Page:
leadership is the result of having fierce
conversations with ourselves first and then
with others. Only then can any of us hope
to provide the caliber of leadership that our
organizations need and desire.
Hard conversations are about
being true to oneself, doing
what is right for students, and
shaping an environment that
supports learning.
~Jennifer Abrams
Having Hard Conversations
Video Interview with Jennifer
Abrams
What hard conversation aren’t
you having?
 What
is bothering you?
 Why is it bothering you?
 Why haven’t you said anything yet?
 What might you give up if you say
something?
 What is the worst thing that could
happen?
Why do we avoid hard
conversations?
Desire to please – to be liked and respected
REALIZE: The nice thing to do IS speak up!
2. Personal safety-avoid physical/emotional
pain-- scary/aggressive colleague
REALIZE: Only civil, respectful dialogue is
acceptable—focus on that to remain calm as
you communicate this expectation to others
1.
Why do we avoid hard
conversations?
Personal Comfort—no waves, not worth
hassle
REALIZE: Short term personal discomfort for me
will likely pale in comparison to long-term gains
for everyone
4. Fatigue – I don’t have enough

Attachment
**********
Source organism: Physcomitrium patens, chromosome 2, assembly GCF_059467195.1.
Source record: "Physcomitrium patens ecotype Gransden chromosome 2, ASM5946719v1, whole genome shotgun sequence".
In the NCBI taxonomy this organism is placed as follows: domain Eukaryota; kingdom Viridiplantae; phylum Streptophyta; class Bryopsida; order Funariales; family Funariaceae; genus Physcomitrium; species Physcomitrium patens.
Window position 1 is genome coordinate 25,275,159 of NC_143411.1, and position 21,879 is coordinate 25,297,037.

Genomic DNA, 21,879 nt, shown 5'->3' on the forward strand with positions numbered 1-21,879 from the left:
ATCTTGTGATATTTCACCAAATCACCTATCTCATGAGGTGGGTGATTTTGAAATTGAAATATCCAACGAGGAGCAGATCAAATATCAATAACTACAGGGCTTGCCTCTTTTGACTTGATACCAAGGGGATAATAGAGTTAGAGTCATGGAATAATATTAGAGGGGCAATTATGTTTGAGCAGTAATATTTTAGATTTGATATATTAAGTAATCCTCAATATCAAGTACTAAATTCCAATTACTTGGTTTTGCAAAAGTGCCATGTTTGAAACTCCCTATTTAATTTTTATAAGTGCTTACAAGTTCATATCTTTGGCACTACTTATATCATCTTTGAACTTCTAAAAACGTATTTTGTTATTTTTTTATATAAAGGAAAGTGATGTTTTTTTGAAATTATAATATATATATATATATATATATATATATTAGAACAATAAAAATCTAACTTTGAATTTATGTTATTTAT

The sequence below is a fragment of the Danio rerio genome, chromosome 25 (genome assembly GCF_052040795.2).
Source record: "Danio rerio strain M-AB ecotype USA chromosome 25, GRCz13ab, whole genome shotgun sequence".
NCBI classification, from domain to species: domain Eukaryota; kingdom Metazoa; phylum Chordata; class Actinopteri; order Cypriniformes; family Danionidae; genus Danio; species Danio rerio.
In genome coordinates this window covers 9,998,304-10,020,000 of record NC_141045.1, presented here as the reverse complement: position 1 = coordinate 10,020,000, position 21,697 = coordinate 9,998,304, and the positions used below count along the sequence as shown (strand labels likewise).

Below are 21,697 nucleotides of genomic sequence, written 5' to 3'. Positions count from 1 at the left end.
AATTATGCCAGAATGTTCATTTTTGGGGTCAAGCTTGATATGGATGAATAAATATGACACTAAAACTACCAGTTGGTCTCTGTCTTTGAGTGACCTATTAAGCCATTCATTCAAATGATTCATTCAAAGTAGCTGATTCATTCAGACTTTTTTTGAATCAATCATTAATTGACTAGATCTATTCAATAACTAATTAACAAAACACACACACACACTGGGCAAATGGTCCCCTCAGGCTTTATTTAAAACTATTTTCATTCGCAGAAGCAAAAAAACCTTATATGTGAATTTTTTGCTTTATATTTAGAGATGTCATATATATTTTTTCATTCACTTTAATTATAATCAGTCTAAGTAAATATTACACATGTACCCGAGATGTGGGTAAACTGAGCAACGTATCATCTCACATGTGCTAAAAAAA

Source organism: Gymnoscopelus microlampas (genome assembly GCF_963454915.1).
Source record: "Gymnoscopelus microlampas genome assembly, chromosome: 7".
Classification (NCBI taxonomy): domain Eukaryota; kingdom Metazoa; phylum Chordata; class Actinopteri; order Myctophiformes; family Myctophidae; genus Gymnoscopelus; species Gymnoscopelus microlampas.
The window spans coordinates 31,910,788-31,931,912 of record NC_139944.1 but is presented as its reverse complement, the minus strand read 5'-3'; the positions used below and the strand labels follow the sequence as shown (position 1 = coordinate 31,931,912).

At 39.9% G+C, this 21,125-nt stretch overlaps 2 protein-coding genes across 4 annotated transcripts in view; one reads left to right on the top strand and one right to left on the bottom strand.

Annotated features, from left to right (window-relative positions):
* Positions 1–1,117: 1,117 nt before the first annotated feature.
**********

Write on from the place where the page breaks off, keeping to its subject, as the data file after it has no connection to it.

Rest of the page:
energy/emotion left to keep fighting this one
REALIZE: This tired, tired feeling is what some
students experience daily as they face this
situation—it is worth it on their behalf to say
something!
3.
Why do we avoid hard
conversations?
No Sense of Urgency—Don’t make a big
deal, give it time
REALIZE: Trust your gut/the hair on your
neck/your inkling—gather data
6. Waiting for the perfect time—when is there
enough in the emotional bank account that
you can withdraw to be able to give
feedback that might be considered critical?
REALIZE: Don’t over think it! Give yourself a
timeline to plan the conversation and a
deadline to have it!
5.
Why do we avoid hard
conversations?
Worried about overwhelming someone who is
already struggling
REALIZE: Our job is to protect and serve students. We
might consider how we can help the teacher
improve so that he/she feels less rather than more
overwhelmed.
8. It’s a small town, and we all know each other.
REALIZE: Ask yourself how like it is that your hard
conversation will have lasting consequences on your
relationship, and remind yourself if you are speaking
up on behalf of students, it’s worth it.
7.
Why do we avoid hard
conversations?
He’s a nice person./She didn’t mean it.
REALIZE: Consider stepping up onto the balcony.
What would you see as an outside observer in
this situation?
9.
3 principles:
 Get
Clear
 Craft
 Communicate
The majority of the work in any difficult
conversation is work you do on yourself.
On your planning tool…
Get Clear!
 What
language can you “borrow” to
make your conversation more focused
and less subjective?
 What does the job description say
(classified employees)?
 What do the standards say (teachers)?
 What do staff, student, parent, and/or
volunteer handbooks say?
Make a Plan
 Identify
what you would like to see.
 Consider what the teacher will need to
make it happen.
 Consider what you will need to do to